A cynic could argue Cisco is making a strong case for renting this kind of hardware in the future rather than buying it so the end user isn't left hanging out to dry. A realist might see this as a strong case to only buy from vendors who offer more reasonable support for their core equipment.

    1. aaaa

      Re: Throw away 3 year old, core, infrastructure?

      suggestions? I've struggled to find anyone so I'm looking at small appliances designed to run open source Pfsense or Netgate/Pfsense+

      edit: I'm not using any of these particular devices, but ASA's and Branch routers, and I've had the same problem with Cisco refusing to patch critical security vulnerabilities despite us having support/TAC and the model not being anywhere near EOL

      1. fnusnu

        Re: Throw away 3 year old, core, infrastructure?

        Try Mikrotik: minimum 5 years of support

        https://mikrotik.com/

      2. Anonymous Coward
        Anonymous Coward

        Re: Throw away 3 year old, core, infrastructure?

        If you want a designed-for appliance, with vendor support, you're on the right track with Netgate & pfSense.

        If you're confident in your DIY chops, I'd say you're still on the right track with pfSense, but you have to be willing to invest a little effort in figuring out your hardware config.

    2. Terje

      Re: Throw away 3 year old, core, infrastructure?

      While I wholeheartedly agree that not supporting 3 year old kit is unacceptable, it seems that the kit in question is of the cheap and cheerful variety with a price tag that is more like that of a cheap home router then anything else.

      1. Ball boy

        Re: Throw away 3 year old, core, infrastructure?

        These may well be at the cheap and cheerful end of Cisco's range but they were sold as suitable for business use. As such, they should have business class support.

        They might only be supporting a satellite office of three/four people but that's as much of (if not more) a security risk than leaving a hole in corporate HQ.

        What next? Throw the medium level switches and routers to the wolves because they couldn't be bothered to patch them? Perhaps Cisco should define how many people need to be connected via their hardware before they can be classed as 'business users' so admins can do a better risk analysis.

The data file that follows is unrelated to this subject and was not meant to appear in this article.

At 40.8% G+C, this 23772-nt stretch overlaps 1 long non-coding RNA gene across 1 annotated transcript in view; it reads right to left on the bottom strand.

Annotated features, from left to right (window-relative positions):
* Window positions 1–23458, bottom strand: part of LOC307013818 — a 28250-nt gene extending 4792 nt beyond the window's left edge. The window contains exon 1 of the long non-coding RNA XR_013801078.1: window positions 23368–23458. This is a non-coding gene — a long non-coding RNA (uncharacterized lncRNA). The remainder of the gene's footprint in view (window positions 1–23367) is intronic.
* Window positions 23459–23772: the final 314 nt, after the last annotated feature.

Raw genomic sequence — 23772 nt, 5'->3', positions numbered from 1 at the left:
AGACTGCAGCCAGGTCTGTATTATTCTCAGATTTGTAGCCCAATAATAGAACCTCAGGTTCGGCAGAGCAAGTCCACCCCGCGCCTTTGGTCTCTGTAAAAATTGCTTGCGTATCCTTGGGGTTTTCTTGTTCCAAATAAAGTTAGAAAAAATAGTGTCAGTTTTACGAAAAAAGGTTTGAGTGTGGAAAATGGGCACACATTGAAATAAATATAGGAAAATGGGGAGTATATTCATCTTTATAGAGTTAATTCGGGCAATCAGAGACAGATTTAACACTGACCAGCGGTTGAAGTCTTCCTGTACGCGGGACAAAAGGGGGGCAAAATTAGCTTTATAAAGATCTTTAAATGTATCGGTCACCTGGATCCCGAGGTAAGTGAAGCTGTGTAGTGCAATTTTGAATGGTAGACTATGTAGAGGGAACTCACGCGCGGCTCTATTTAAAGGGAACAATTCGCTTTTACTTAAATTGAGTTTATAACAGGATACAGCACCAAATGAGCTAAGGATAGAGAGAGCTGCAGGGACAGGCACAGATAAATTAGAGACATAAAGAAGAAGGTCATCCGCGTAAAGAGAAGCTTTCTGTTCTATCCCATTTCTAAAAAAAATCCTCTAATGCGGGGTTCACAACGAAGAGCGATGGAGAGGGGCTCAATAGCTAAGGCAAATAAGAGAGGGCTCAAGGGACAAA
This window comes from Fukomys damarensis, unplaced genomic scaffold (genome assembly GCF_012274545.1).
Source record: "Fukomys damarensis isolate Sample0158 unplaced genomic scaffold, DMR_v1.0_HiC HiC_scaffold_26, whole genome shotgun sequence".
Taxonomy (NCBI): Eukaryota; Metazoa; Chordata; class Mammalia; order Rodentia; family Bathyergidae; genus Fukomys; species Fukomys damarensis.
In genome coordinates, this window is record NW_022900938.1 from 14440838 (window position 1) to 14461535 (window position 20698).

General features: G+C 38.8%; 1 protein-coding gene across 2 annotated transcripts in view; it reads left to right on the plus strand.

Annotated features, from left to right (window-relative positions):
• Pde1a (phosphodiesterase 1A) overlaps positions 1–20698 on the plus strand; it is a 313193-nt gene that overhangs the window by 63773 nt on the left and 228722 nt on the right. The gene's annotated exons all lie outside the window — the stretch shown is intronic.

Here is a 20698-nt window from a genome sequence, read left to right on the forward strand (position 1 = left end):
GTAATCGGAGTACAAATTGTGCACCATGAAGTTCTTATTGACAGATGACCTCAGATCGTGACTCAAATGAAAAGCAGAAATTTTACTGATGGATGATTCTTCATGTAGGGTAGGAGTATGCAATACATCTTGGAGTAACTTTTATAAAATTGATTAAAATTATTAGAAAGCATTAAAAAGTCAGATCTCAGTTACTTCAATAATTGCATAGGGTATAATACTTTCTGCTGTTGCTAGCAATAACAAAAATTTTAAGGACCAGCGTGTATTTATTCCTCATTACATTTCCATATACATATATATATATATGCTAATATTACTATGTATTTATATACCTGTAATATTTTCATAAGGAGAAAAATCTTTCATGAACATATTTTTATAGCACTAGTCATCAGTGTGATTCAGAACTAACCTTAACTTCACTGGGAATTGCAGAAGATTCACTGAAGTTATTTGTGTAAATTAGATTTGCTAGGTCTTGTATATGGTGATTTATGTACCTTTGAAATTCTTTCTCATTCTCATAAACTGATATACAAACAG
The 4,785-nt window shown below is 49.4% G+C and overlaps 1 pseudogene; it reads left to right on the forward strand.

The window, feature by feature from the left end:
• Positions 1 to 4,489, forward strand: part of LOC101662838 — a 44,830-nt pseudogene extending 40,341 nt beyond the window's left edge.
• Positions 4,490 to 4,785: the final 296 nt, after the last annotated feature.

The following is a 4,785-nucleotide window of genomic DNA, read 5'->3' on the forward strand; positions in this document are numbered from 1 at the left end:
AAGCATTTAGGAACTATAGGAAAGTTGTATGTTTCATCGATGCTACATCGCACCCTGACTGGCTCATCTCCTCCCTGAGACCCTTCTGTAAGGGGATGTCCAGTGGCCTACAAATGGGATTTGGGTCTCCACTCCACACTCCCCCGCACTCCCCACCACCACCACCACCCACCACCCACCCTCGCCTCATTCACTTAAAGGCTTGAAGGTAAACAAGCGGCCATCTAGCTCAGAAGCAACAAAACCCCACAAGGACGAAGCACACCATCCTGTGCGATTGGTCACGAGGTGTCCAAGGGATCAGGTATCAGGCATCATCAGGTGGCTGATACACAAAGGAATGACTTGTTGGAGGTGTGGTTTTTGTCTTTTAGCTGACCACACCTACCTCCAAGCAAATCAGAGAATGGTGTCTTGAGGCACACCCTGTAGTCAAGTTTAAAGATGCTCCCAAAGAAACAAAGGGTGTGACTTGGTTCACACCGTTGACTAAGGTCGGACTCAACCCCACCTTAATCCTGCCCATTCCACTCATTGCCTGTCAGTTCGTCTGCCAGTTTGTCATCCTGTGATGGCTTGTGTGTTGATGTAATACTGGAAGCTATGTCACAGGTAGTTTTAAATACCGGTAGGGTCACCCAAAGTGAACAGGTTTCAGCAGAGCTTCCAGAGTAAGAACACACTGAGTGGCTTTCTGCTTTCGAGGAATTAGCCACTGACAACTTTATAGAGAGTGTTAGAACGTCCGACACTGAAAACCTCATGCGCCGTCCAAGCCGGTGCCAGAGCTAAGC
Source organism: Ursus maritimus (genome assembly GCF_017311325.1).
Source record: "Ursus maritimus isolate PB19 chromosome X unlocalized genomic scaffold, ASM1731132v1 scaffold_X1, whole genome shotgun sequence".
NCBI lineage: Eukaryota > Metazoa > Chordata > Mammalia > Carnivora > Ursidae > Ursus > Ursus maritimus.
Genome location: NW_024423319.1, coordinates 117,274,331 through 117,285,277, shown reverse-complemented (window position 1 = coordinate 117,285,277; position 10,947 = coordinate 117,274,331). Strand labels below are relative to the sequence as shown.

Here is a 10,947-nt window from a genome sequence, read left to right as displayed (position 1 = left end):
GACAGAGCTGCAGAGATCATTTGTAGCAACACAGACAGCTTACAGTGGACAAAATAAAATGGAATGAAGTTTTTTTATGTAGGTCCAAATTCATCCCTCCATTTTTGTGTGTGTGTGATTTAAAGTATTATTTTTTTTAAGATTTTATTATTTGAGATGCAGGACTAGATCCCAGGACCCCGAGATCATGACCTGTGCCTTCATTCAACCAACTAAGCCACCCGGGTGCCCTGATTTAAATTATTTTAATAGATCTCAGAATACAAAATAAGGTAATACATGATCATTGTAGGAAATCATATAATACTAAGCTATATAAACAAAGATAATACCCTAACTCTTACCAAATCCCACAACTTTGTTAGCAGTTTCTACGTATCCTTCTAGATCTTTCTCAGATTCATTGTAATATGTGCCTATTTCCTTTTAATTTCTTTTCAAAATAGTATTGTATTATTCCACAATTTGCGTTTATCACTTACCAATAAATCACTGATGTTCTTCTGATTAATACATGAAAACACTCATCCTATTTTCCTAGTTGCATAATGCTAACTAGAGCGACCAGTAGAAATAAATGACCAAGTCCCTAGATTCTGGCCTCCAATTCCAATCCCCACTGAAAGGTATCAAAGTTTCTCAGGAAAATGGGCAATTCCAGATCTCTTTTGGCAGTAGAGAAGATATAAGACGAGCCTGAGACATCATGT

1. Snake Silver badge

          Re: cheap and cheerful for business use

          The were "junk" rated well before this occurred. The RV110 not only didn't have any firmware updates for YEARS prior to this event, they were 10/100 Ethernet, meaning that if you wanted modern business-level broadband...tough luck, the router would be a hardware limiter.

          Their only saving grace was VPN endpoint, which was indeed a business-level unusual feature for a modest priced unit at the time of their introduction. Not any more.

      2. badflorist

        Re: Throw away 3 year old, core, infrastructure?

        "...cheap and cheerful variety..."

        This does not matter, Ciscco should hold the name Cisco with as much integrity as they still can. At the very least it's an exercise in software and/or hardware security. Cisco proves time and time again they have no interest in what their name stands for, so the next time you goto purchase, maybe their name should be forgotten.

    3. EricB123 Bronze badge

      Re: Throw away 3 year old, core, infrastructure?

      Oh no, yet another monthly subscription.

    4. elaar

      Re: Throw away 3 year old, core, infrastructure?

      "3 year old core infrastructure".

      You're over-egging it a bit there. It's hardware that's 10 years old now, was linksys like quality and cheap even then, and it's no more core infrastructure than my home router is.

      For an office you need a SOHO router like the old 800 or newer 900series as a minimum.

    5. Anonymous Coward
      Anonymous Coward

      Re: Throw away 3 year old, core, infrastructure?

      I fully expect that Cisco would find a way (if they haven't already) to hang their rental customers out to dry too.

  5. Anonymous Coward
    Anonymous Coward

    What?.....No mention of .....

    .....the REMAINING Fort Meade designed backdoors?

    .....or the fact that the recommended patches contain IMPROVED Fort Meade designed backdoors?

    I think we should be told!!